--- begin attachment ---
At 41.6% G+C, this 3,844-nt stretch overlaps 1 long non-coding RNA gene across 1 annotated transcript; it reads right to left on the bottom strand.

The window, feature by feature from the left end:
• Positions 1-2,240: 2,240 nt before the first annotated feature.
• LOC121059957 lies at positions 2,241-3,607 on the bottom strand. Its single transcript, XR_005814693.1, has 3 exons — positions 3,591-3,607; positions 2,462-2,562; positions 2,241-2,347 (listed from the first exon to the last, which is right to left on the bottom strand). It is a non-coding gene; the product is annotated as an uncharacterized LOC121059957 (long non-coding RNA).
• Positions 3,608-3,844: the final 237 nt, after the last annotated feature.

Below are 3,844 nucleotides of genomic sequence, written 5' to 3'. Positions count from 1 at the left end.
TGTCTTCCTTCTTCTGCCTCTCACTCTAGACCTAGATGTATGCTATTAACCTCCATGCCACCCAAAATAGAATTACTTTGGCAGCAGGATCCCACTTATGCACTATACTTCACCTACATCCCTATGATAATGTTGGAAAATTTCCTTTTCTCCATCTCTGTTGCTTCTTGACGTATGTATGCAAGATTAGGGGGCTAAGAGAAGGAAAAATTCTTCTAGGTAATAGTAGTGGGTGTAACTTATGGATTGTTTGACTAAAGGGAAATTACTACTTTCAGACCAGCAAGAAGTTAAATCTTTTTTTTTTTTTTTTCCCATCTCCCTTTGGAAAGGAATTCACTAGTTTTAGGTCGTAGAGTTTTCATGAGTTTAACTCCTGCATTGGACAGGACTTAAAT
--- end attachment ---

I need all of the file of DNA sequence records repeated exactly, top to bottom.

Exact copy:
At 41.6% G+C, this 3,844-nt stretch overlaps 1 long non-coding RNA gene across 1 annotated transcript; it reads right to left on the bottom strand.

The window, feature by feature from the left end:
• Positions 1-2,240: 2,240 nt before the first annotated feature.
• LOC121059957 lies at positions 2,241-3,607 on the bottom strand. Its single transcript, XR_005814693.1, has 3 exons — positions 3,591-3,607; positions 2,462-2,562; positions 2,241-2,347 (listed from the first exon to the last, which is right to left on the bottom strand). It is a non-coding gene; the product is annotated as an uncharacterized LOC121059957 (long non-coding RNA).
• Positions 3,608-3,844: the final 237 nt, after the last annotated feature.

Below are 3,844 nucleotides of genomic sequence, written 5' to 3'. Positions count from 1 at the left end.
TGTCTTCCTTCTTCTGCCTCTCACTCTAGACCTAGATGTATGCTATTAACCTCCATGCCACCCAAAATAGAATTACTTTGGCAGCAGGATCCCACTTATGCACTATACTTCACCTACATCCCTATGATAATGTTGGAAAATTTCCTTTTCTCCATCTCTGTTGCTTCTTGACGTATGTATGCAAGATTAGGGGGCTAAGAGAAGGAAAAATTCTTCTAGGTAATAGTAGTGGGTGTAACTTATGGATTGTTTGACTAAAGGGAAATTACTACTTTCAGACCAGCAAGAAGTTAAATCTTTTTTTTTTTTTTTTCCCATCTCCCTTTGGAAAGGAATTCACTAGTTTTAGGTCGTAGAGTTTTCATGAGTTTAACTCCTGCATTGGACAGGACTTAAAT